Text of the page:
John 6: 22-29
Acts 6:8-15 / Psa 119
In all truth I tell you, you are looking for me not because you have seen the signs but because you had all the bread you wanted to eat.
Not on the things of this world,
But on the next must we be intent;
“This is the work of the Lord,
That (we) believe in the One He sent.”
The next day, the crowd that had stayed on the other side saw that only one boat had been there, and that Jesus had not got into the boat with His disciples, but that the disciples had set off by themselves. Other boats, however, had put in from Tiberias, near the place where the bread had been eaten. When the people saw that neither Jesus nor His disciples were there, they got into those boats and crossed to Capernaum to look for Jesus. When they found Him on the other side, they said to Him, ‘Rabbi, when did you come here?’ Jesus answered: “In all truth I tell you, you are looking for me not because you have seen the signs but because you had all the bread you wanted to eat. Do not work for food that perishes, but work for food that endures for eternal life, which the Son of Man will give you. For on Him the Father, God Himself, has set His seal. Then they said to Him, “What must we do if we are to accomplish the work of God?” Jesus gave them this answer, “This is the work of God: that you must believe in the One He has sent.” (John 6:22-29)
Today’s Gospel passage should make us question our motive in seeking a spiritual experience in our life. Is it because we feel an emptiness within that craves for some higher Power to give meaning to our dull existence? Or are we burdened by some problem(s) or difficulties that we feel are beyond our capability to resolve or endure? Or do we seek Jesus because we believe that He will supply all our needs, like the Jews who went to all the trouble looking for Him because they had “all the bread (they) wanted to eat”? (A faux faith based on the “Prosperity Principle”.) If any of the above is our reason for seeking Jesus, then we have not yet built the foundation of our “house” on a rock. When Jesus saw His first two disciples following Him, He asked them, “What are you looking for?” (Jn.1:38) Our Lord knew that His disciples initially had misguided motives for following Him. It was only after the Holy Spirit had apportioned God’s wisdom to each one of them on Pentecost that they discovered the most important aspiration in their life – the kingdom of heaven.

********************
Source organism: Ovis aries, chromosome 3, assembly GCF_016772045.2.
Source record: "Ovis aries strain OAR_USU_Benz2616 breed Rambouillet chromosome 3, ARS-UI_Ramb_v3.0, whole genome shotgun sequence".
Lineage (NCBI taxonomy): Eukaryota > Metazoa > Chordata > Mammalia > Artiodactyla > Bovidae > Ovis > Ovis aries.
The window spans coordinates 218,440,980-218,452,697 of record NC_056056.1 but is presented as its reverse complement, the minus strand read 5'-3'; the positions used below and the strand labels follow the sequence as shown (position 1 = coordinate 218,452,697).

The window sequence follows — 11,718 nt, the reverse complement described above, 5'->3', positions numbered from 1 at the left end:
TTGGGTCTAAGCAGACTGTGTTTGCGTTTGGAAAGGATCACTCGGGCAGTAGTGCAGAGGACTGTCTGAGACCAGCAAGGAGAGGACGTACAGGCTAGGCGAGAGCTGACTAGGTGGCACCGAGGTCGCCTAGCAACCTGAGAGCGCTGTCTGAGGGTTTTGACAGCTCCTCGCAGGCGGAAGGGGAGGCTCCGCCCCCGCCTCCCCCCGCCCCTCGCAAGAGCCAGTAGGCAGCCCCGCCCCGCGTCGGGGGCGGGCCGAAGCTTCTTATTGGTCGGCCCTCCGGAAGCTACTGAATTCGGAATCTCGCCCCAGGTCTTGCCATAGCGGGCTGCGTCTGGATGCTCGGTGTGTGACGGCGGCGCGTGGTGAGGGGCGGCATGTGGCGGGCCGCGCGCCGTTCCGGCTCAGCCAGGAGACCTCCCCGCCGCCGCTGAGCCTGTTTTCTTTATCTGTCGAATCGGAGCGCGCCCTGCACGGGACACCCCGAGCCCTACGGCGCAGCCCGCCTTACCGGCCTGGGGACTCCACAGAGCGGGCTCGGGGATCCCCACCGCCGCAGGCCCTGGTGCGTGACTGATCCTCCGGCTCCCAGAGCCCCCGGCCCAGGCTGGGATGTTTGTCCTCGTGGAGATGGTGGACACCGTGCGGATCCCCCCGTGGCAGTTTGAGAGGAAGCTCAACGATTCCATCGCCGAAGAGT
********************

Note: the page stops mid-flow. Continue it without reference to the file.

In the first reading, we read about St. Stephen, a man full of God’s grace and power, who performed great wonders and signs among the people. The Jews who argued with him could not stand up against the wisdom the Holy Spirit had given him. (Acts 6:8-10). Unlike the apostles, he never met Jesus in the flesh, but his faith in Jesus was so strong that he was willing to die for Him, thus becoming the first Christian martyr. Like St. Stephen, our motive for seeking Jesus should be because we want to be like Him — generous, faithful, forgiving (even when his enemies stoned him to death), and full of trust in God’s will. Nothing in this life is more important than dedicating our life to Jesus. He said, “Whoever finds his life will lose it, and whoever loses his life for my sake will find it” (Mt. 10:39). He also said, “Seek first the kingdom of God and His righteousness, and all these things will be given you as well” (Mt.6:33).
Dear God, please help us to keep our vision focused intently on Jesus, our Savior, so that we may imitate Him all the days of our life. Come, Holy Spirit, inspire us and help us be guided by Your Word, so that we may be worthy followers of Jesus. Amen.
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